In the mid–1800s, Edward Hitchcock was a clergyman and president of Amherst College, Massachusetts. In 1836, six years before the term “dinosaur” was coined, Hitchcock presented a paper describing the footprints in stone found in the Connecticut Valley. He collected over 20,000 of these fossil footprints during his life-time, and organized the world’s largest collection at Amherst College. He believed giant birds made the tracks, not lizards or reptiles.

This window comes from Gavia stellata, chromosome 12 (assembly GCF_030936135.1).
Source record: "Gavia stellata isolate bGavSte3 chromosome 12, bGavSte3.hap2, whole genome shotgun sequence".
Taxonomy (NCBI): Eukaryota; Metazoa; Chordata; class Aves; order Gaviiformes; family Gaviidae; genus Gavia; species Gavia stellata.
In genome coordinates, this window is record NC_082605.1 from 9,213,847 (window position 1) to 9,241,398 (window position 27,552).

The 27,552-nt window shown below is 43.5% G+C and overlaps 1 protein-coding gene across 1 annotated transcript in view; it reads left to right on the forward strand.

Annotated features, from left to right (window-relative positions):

The first dinosaur track, similar to this one, was officially described in the early nineteenth century and was discovered near Holyoke, Massachusetts (iStock).